These Are The 10 Most Iconic Cars From The James Bond Franchise

When it comes to action movie franchises, it doesn’t get much better than the James Bond Franchise. Ian Fleming came up with the James Bond character in 1953, and since then, we’ve been blessed with 25 amazing 007 films. There’s a lot to love about James Bond films – the famous actors, fast-paced action, fantastic exotic locations, and, of course, the cars.

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Anyone who has watched a Bond film knows that it’s going to have a car chase involving one or more ridiculously expensive cars. Some of these cars are left stock, while others receive crazy modifications to meet James Bond’s unique spy needs. Let’s explore ten of the greatest Bond cars of all time.

10 Aston Martin DB5

James Bond’s 1964 Aston Martin DB5
Via: The Telegraph

When it comes to Bond cars, Aston Martin is king. The DB5 was the first Aston to be featured in a Bond film and since then, Astons have been a staple in the franchise. The DB5 first appeared in Goldfinger (1964) and was so good that it returned for several follow-up installments.

Aston Martin DB5 Sebastian Vettel
Via Aston Martin

Looking at the DB5, it’s easy to see why it was picked for the role. For starters, it’s one of the most beautiful British cars of all time. The DB5 was also a powerhouse, thanks to a 4.0-liter straight six cranking out 325 hp. The DB5 used in the film had several gadgets, including rotating number plates, a passenger ejector seat, water cannons, a smokescreen, and machine guns hidden in the front and rear.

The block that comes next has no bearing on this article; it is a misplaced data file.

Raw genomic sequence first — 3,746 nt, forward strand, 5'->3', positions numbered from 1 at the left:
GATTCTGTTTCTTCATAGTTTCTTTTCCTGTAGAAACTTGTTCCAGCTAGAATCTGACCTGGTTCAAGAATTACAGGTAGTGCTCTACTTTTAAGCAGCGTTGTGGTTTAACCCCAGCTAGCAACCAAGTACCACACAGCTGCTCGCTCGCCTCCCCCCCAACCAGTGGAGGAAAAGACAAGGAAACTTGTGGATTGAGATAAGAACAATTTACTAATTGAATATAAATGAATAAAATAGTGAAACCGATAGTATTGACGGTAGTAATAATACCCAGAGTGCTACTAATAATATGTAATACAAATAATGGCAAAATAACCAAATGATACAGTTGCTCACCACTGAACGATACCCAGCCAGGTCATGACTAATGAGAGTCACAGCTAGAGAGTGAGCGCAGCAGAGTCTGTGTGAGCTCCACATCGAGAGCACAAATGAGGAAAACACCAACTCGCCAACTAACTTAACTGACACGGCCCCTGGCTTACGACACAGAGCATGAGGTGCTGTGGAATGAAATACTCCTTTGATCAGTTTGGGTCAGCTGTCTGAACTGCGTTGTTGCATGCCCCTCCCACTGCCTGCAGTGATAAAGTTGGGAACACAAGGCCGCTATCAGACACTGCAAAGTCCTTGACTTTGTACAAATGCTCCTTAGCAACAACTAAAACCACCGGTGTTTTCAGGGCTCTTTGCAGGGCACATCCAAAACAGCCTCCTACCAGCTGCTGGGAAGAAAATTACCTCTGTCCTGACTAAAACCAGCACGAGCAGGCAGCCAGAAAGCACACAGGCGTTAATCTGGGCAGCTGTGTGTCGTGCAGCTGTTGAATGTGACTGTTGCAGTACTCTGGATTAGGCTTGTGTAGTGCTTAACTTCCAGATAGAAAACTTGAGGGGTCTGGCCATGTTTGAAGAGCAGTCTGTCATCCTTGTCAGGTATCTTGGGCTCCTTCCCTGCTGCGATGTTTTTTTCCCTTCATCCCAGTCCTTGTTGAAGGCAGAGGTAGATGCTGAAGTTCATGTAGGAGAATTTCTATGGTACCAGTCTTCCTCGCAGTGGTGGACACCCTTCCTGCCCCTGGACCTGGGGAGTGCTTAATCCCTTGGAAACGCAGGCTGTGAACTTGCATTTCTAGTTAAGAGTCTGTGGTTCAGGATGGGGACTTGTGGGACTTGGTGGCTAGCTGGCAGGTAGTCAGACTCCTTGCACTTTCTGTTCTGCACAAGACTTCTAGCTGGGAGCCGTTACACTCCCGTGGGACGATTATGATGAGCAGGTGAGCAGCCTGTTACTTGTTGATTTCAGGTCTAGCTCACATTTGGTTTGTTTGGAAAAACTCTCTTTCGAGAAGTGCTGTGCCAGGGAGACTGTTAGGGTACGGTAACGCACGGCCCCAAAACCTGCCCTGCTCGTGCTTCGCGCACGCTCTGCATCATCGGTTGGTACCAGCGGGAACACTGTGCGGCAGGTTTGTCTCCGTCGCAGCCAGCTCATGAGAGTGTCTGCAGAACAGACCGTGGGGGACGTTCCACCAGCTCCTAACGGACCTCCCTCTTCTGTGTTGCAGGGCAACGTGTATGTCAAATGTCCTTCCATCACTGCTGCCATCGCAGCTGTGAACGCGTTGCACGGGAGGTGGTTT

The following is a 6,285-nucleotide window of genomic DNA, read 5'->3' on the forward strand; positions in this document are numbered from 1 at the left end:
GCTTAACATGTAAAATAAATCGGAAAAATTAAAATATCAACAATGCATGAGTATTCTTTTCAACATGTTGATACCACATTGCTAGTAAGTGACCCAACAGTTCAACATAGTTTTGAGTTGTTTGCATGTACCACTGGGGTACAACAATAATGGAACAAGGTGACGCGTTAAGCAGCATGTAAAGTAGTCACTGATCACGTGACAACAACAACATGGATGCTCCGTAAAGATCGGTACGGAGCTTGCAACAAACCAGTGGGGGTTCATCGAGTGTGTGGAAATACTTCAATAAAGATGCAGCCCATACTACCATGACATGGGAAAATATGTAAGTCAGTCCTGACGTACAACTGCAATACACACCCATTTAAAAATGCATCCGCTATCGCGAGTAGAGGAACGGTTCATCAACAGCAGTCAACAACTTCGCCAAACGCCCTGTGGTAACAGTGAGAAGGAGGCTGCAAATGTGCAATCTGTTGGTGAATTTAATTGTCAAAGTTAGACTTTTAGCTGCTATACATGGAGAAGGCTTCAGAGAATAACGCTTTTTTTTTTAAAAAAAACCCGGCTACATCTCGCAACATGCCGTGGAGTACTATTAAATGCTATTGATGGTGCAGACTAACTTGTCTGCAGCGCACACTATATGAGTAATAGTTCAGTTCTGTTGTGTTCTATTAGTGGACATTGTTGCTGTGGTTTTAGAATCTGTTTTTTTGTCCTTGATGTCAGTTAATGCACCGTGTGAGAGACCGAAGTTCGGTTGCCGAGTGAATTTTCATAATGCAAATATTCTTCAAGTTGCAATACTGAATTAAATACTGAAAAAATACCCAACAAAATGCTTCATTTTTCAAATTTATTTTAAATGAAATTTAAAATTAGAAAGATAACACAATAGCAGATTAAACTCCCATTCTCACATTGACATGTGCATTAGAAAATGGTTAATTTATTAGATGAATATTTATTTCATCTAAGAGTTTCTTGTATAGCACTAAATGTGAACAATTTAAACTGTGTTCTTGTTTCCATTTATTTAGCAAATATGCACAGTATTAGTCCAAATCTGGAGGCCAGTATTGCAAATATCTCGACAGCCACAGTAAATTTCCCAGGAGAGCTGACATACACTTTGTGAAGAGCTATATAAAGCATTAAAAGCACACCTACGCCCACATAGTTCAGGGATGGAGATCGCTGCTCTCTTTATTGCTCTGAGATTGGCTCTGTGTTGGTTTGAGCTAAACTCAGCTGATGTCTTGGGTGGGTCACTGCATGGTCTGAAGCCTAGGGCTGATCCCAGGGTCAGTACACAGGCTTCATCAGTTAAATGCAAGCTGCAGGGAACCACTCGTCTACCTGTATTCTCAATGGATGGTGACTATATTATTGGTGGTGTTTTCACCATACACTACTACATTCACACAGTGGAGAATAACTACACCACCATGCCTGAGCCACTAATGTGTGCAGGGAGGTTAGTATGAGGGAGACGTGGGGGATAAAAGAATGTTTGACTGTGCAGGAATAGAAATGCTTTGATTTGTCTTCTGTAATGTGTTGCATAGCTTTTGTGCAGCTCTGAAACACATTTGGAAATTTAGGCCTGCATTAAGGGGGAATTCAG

9 Lotus Esprit

The Amphibian Lotus Esprit
via Wikipedia

Every Bond actor has one car that most fans remember them by, and for Roger Moore, that car was the Lotus Esprit. The Esprit is a fantastic wedge-shaped sports car designed by the renowned Giorgetto Giugiaro.

Lotus Esprit
Via Lotus Media

The Esprit was first featured in The Spy Who Loved Me (1977) where it was involved in one of the most iconic movie scenes. During an epic car chase, the Esprit transformed into a submarine and then later transformed back into a car.

8 Ford Mustang Mach 1


The Bond franchise typically uses British cars. However, in the 1972 film Diamonds Are Forever, the producers decided to go with an American car since the film was based in Las Vegas. The Mustang Mach 1 was the chosen car, which isn’t a surprise since it’s one of the best special edition Mustangs ever.